Transcript: Scott Anderson, director of UNRWA Affairs in Gaza, on "Face the Nation," June 2, 2024


The following is a transcript of an interview with Scott Anderson, director of UNRWA Affairs in Gaza, on “Face the Nation” that aired on June 2, 2024.


MARGARET BRENNAN: Joining us is Scott Anderson. He is the director of the UN’s refugee efforts in Gaza. UNRWA is the largest relief agency for Palestinian refugees and he joins us right now from Amman, Jordan. Scott, I know you were in the U.S. Army, you served two tours in Afghanistan. From what you’ve seen in Gaza, how does it compare? Sorry, I cannot hear Scott right now.

DIRECTOR OF UNRWA AFFAIRS GAZA, SCOTT ANDERSON: Sorry, I was gonna say Gaza is much worse, Margaret, than Afghanistan was. I mean, everywhere you go the scale of destruction just really defies description and it looks like something out of a- a post-apocalyptic movie. Most places you’re looking at 90 to 100% destruction with the infrastructure suffering much worse. So I never saw anything quite like that in Afghanistan that we’re seeing now in Gaza.

MARGARET BRENNAN: The USAID chief Sam Power- Samantha Power, said conditions are worse now in Gaza than ever before. She said that was due to the Israeli military operations and closed crossings. What exactly is the humanitarian situation right now?

ANDERSON: So what you have is 2.2 million people that have all been displaced at least once. Most have been displaced multiple times. In Rafah ahead of the operation, we had over a million people again displaced to Khan Younis, to Deir al-Balah. And what they’re lacking is really just basic necessities that we all kind of expect. They need food, they need access to water, they need access to showers, access to toilets, access to medical care. And unfortunately, because of a variety of factors, we’re unable to import everything that’s needed, and to make sure that everybody has the basic necessities that they need to get through every day.

MARGARET BRENNAN: Nineteen different aid organizations released a letter this week saying Palestinians are surviving on less than 3% of their daily water needs. Hepatitis is spreading. Medical evacuations have been halted. Virtually every hospital has been issued evacuation orders. The Pentagon said it has suspended airdrops of food because of the Israeli military action and as we know the pier is not really operating. Who exactly is impeding the delivery?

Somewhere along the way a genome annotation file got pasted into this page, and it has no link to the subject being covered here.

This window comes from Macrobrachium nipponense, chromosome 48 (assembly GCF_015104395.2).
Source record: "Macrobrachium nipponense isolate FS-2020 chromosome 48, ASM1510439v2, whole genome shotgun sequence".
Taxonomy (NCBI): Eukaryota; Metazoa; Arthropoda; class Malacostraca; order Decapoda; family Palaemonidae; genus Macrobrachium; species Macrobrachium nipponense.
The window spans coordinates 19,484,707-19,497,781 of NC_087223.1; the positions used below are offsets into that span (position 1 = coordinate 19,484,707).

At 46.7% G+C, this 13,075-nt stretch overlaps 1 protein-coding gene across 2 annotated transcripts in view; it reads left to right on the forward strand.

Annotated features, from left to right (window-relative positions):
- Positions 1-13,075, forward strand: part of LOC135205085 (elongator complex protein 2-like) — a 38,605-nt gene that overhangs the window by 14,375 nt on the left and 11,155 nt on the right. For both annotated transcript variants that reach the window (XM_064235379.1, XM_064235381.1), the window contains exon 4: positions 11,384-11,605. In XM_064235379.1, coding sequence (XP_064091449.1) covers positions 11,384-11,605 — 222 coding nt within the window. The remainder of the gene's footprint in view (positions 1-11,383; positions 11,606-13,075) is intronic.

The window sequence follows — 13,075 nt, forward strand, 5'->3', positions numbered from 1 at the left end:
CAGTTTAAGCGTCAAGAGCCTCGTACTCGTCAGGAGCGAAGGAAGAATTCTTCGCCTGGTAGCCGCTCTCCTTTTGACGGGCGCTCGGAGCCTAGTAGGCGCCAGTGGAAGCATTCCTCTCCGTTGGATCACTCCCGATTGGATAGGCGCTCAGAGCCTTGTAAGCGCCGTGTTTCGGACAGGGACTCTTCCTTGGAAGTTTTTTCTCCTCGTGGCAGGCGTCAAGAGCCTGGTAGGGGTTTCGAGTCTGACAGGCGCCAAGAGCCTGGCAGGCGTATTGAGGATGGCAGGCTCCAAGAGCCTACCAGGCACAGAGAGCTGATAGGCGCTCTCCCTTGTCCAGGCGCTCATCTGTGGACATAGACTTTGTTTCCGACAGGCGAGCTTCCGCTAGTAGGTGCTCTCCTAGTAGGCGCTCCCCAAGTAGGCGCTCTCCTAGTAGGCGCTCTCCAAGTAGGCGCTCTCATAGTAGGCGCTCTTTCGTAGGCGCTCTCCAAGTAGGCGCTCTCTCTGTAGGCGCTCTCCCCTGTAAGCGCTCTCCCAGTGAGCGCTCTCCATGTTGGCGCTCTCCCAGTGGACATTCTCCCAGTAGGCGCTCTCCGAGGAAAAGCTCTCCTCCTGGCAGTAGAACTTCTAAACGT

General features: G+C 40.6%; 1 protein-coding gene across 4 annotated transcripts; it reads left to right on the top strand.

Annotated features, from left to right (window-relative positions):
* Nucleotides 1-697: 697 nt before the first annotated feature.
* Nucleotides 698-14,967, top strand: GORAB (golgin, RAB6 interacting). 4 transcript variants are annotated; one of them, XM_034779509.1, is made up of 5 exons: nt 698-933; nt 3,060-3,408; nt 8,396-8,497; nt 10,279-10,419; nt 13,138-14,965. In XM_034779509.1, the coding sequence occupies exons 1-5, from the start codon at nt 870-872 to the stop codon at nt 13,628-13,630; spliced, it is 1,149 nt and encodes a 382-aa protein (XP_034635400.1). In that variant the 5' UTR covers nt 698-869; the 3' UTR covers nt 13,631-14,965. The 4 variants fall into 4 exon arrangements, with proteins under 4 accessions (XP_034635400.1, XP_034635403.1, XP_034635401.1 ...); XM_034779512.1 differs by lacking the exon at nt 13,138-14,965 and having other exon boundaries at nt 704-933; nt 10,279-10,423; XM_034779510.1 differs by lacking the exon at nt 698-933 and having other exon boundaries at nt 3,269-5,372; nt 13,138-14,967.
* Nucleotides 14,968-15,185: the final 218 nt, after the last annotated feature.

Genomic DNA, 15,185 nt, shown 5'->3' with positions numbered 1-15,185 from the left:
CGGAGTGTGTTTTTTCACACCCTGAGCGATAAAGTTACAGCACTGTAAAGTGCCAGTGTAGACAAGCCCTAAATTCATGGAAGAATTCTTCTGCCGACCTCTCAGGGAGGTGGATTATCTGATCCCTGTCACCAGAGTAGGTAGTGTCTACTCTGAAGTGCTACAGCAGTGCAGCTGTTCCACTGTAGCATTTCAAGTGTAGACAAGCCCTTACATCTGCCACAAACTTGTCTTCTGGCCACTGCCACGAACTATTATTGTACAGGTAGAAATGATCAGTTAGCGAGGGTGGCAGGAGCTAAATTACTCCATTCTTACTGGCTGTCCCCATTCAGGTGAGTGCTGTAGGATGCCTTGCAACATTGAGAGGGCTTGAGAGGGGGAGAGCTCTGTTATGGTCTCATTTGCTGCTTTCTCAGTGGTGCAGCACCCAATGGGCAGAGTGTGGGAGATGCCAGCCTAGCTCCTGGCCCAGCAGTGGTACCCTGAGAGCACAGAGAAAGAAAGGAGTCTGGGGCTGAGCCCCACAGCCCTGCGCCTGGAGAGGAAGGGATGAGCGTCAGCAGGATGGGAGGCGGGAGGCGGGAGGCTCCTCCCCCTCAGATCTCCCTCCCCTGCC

ANDERSON: I mean, I think it’s a variety of things, not just one person that you can point to. All- the bulk of our aid comes in through Kerem Shalom. It all comes through Egypt, starts at Port Said, goes through the Sinai to El-Arish, and eventually makes its way to Kerem Shalom, where it’s brought in and by us to the Palestinian side and then onward for the last final distribution within Gaza. There’s a lot of steps that have to go perfectly right for all that to work and unfortunately, not everything has gone right. For a time, Egypt was not sending trucks. Where we had 80,000 metric tons of aid on- in- in country we couldn’t access. And we’re- we’ve been perpetually playing catch up on the aid situation since October. Not everybody has a tent that needs one so you have people sleeping outside still as we’re eight months after the start of the conflict. And you- you highlighted correctly our number one concern at this point, which is access to clean drinking water. You know, without that, in addition to hepatitis, you have things like cholera and other diseases that can become very prevalent. We could see an outbreak happen very soon and it’s something that concerns us. And additionally, it’s getting hot, you know, it’s summer, it’s- essentially you’re in a desert. And if people don’t have access to clean drinking water, that’s a problem for dehydration, as well as for disease.

MARGARET BRENNAN: I know you- you are with the UN so you can’t talk about politics and policy, but President Biden did make this address Friday talking about a proposal for a cease-fire and hostage deal. He said it would come with 600 aid trucks per day to enter Gaza, with supplies with shelter and the like, who’s going to be doing all of that distribution?

ANDERSON: I mean, it’d be the entire international humanitarian community because of the scale. I mean, currently UNRWA feeds a little over half the population. We’re feeding about 1.3 or 1.4 million people every day, but it would be us, along with the rest of the UN and all our partners and I would say we very much welcome a cease-fire. It’s time for the hostages to go home to their families. Time for more aid to start coming in and then hopefully we can start rebuilding Gaza.

MARGARET BRENNAN: Scott Anderson, thank you for telling us what you are seeing and experiencing on the ground. We’ll be right back.



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